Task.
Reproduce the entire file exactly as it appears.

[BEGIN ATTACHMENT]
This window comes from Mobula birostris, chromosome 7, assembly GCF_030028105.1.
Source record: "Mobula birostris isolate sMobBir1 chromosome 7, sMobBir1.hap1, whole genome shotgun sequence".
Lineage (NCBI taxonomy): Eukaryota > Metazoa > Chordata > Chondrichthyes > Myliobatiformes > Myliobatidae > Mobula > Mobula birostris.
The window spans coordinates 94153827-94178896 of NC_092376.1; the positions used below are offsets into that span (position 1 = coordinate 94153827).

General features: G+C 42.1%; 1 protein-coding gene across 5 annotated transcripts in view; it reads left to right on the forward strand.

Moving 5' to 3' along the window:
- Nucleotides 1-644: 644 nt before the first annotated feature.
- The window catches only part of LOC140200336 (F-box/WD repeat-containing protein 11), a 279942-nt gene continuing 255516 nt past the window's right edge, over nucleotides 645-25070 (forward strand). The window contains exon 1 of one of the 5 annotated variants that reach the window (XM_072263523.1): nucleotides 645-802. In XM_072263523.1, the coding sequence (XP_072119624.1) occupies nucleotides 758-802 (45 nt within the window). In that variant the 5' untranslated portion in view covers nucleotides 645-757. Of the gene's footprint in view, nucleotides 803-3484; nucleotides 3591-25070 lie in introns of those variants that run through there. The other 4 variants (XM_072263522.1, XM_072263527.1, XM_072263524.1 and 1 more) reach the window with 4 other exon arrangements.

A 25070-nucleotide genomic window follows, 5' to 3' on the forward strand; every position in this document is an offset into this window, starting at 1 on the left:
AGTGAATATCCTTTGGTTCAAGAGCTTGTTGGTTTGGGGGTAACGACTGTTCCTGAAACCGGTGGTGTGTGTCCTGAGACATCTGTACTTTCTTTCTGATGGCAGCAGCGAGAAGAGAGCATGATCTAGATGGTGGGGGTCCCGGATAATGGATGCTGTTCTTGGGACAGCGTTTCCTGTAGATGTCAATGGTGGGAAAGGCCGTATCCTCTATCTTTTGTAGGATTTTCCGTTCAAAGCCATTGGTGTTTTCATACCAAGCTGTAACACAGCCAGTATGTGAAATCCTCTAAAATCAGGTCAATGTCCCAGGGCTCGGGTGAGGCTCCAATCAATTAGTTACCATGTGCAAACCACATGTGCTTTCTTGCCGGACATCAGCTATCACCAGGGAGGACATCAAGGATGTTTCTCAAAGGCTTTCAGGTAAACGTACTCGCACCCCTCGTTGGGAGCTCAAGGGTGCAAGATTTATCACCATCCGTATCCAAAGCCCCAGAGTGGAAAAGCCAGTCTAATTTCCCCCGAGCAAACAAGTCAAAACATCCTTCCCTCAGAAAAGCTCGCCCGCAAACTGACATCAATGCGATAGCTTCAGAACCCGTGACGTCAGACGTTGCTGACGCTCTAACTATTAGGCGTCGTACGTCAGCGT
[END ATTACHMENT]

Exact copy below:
This window comes from Mobula birostris, chromosome 7, assembly GCF_030028105.1.
Source record: "Mobula birostris isolate sMobBir1 chromosome 7, sMobBir1.hap1, whole genome shotgun sequence".
Lineage (NCBI taxonomy): Eukaryota > Metazoa > Chordata > Chondrichthyes > Myliobatiformes > Myliobatidae > Mobula > Mobula birostris.
The window spans coordinates 94153827-94178896 of NC_092376.1; the positions used below are offsets into that span (position 1 = coordinate 94153827).

General features: G+C 42.1%; 1 protein-coding gene across 5 annotated transcripts in view; it reads left to right on the forward strand.

Moving 5' to 3' along the window:
- Nucleotides 1-644: 644 nt before the first annotated feature.
- The window catches only part of LOC140200336 (F-box/WD repeat-containing protein 11), a 279942-nt gene continuing 255516 nt past the window's right edge, over nucleotides 645-25070 (forward strand). The window contains exon 1 of one of the 5 annotated variants that reach the window (XM_072263523.1): nucleotides 645-802. In XM_072263523.1, the coding sequence (XP_072119624.1) occupies nucleotides 758-802 (45 nt within the window). In that variant the 5' untranslated portion in view covers nucleotides 645-757. Of the gene's footprint in view, nucleotides 803-3484; nucleotides 3591-25070 lie in introns of those variants that run through there. The other 4 variants (XM_072263522.1, XM_072263527.1, XM_072263524.1 and 1 more) reach the window with 4 other exon arrangements.

A 25070-nucleotide genomic window follows, 5' to 3' on the forward strand; every position in this document is an offset into this window, starting at 1 on the left:
AGTGAATATCCTTTGGTTCAAGAGCTTGTTGGTTTGGGGGTAACGACTGTTCCTGAAACCGGTGGTGTGTGTCCTGAGACATCTGTACTTTCTTTCTGATGGCAGCAGCGAGAAGAGAGCATGATCTAGATGGTGGGGGTCCCGGATAATGGATGCTGTTCTTGGGACAGCGTTTCCTGTAGATGTCAATGGTGGGAAAGGCCGTATCCTCTATCTTTTGTAGGATTTTCCGTTCAAAGCCATTGGTGTTTTCATACCAAGCTGTAACACAGCCAGTATGTGAAATCCTCTAAAATCAGGTCAATGTCCCAGGGCTCGGGTGAGGCTCCAATCAATTAGTTACCATGTGCAAACCACATGTGCTTTCTTGCCGGACATCAGCTATCACCAGGGAGGACATCAAGGATGTTTCTCAAAGGCTTTCAGGTAAACGTACTCGCACCCCTCGTTGGGAGCTCAAGGGTGCAAGATTTATCACCATCCGTATCCAAAGCCCCAGAGTGGAAAAGCCAGTCTAATTTCCCCCGAGCAAACAAGTCAAAACATCCTTCCCTCAGAAAAGCTCGCCCGCAAACTGACATCAATGCGATAGCTTCAGAACCCGTGACGTCAGACGTTGCTGACGCTCTAACTATTAGGCGTCGTACGTCAGCGT